Please excuse the title. It’s meant to be very tongue in cheek, but it summarizes what had been my approach to life for a very long time. When my mother died, everyone around me expected me to go into a state of extreme denial. After all, I was only a six-year-old little girl; how could I possibly understand the permanence of death, let alone be emotionally equipped to handle it? People thought they had to constantly explain it to me–every holiday, every birthday, well-meaning relatives and family friends would remind me why my mother wasn’t there. But I already knew. I knew why my mother wasn’t coming home from the moment my father picked me up from school and told me she had died in her sleep that morning.
I might have been a six-year-old little girl, but I was also the younger version of the left-brained, analytical future lawyer I am today. I might not have had the emotional maturity to cope with death, but I had the intellectual maturity to understand what it was. I knew I couldn’t press a reset button like I could on my Nintendo, nor could I pray to God or write to Santa to bring her back for Christmas. Gone was gone and I knew what that meant.
So why didn’t I cry?
That was the question asked by social workers and well-meaning family members when they tried to persuade me that I was still in the denial stage of my grief. “You have yet to allow yourself to feel sad,” they would say. It was clear to them that I hadn’t processed my mother’s death. But they were wrong. I had processed my mother’s death in the same way I process everything: fast.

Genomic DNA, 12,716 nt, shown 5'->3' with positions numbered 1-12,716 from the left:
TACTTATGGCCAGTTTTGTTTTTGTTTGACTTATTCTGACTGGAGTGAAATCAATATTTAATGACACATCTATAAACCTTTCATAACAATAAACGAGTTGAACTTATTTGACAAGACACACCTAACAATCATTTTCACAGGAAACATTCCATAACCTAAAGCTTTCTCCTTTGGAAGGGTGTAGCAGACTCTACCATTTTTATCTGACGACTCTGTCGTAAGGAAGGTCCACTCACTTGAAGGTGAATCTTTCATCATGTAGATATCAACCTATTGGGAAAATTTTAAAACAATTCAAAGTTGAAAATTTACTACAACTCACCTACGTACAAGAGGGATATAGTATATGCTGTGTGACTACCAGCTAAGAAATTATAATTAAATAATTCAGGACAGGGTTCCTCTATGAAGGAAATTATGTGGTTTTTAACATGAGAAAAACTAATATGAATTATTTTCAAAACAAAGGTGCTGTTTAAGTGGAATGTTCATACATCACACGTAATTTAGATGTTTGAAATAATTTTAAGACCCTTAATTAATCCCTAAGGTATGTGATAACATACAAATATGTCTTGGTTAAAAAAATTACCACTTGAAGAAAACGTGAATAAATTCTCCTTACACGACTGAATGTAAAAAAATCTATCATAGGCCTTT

I think there is an emotional tax people pay when they win the intellectual lottery. We gain these amazing skills and the ability to perform at a level that the average person can’t, but we lose the ability to shut that intellect off, even in situations that don’t call for logic, like grieving the death of a parent.
I was able to understand death because it was a concept, and like most concepts I was able to pick it apart and make sense of it. What I couldn’t understand were my feelings towards death. The initial stages of grief do not make sense; if you’ve seen the person in their coffin, they are dead, and if you didn’t cause their death there is no reason to feel guilty. If they died of natural cause there is no one to be angry with and there is certainly no one to bargain with for their return. When you pick grief apart, it is such a nonsensical process that someone who is highly analytical is going to reject it.
It is well known that lawyers suffer from high rates of depression. It is assumed this is caused by the stress of the job, but I would like to offer an alternative theory. Lawyers and law students aren’t just smart; we are analytical, ambitious, and often externally driven. We tend to get our self-gratification by qualitative means: grades, number of job offers, salary. We run our lives like we a read a case; we look for the issue and then we try to find a rationale to resolve that issue. We spend so much time in our heads that we don’t allow our feelings to break through—and without feelings, what are we left with?